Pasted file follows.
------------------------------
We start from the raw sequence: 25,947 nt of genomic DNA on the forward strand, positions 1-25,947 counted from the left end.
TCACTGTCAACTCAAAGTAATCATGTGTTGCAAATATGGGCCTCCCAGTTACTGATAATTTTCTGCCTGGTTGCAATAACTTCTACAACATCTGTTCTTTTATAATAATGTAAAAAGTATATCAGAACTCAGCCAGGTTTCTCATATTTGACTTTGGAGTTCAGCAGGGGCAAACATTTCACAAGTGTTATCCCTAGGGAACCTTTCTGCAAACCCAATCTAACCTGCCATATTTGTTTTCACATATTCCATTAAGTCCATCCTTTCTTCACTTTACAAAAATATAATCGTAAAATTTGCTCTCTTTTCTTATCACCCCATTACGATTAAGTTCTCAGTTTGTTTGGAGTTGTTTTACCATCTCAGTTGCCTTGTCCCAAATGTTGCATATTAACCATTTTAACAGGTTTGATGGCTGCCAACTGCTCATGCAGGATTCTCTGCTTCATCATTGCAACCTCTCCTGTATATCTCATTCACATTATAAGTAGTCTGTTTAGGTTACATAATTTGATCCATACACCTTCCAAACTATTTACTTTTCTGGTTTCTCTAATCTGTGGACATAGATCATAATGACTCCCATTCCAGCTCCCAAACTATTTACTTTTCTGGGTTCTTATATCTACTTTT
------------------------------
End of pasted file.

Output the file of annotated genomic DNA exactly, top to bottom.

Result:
We start from the raw sequence: 25,947 nt of genomic DNA on the forward strand, positions 1-25,947 counted from the left end.
TCACTGTCAACTCAAAGTAATCATGTGTTGCAAATATGGGCCTCCCAGTTACTGATAATTTTCTGCCTGGTTGCAATAACTTCTACAACATCTGTTCTTTTATAATAATGTAAAAAGTATATCAGAACTCAGCCAGGTTTCTCATATTTGACTTTGGAGTTCAGCAGGGGCAAACATTTCACAAGTGTTATCCCTAGGGAACCTTTCTGCAAACCCAATCTAACCTGCCATATTTGTTTTCACATATTCCATTAAGTCCATCCTTTCTTCACTTTACAAAAATATAATCGTAAAATTTGCTCTCTTTTCTTATCACCCCATTACGATTAAGTTCTCAGTTTGTTTGGAGTTGTTTTACCATCTCAGTTGCCTTGTCCCAAATGTTGCATATTAACCATTTTAACAGGTTTGATGGCTGCCAACTGCTCATGCAGGATTCTCTGCTTCATCATTGCAACCTCTCCTGTATATCTCATTCACATTATAAGTAGTCTGTTTAGGTTACATAATTTGATCCATACACCTTCCAAACTATTTACTTTTCTGGTTTCTCTAATCTGTGGACATAGATCATAATGACTCCCATTCCAGCTCCCAAACTATTTACTTTTCTGGGTTCTTATATCTACTTTT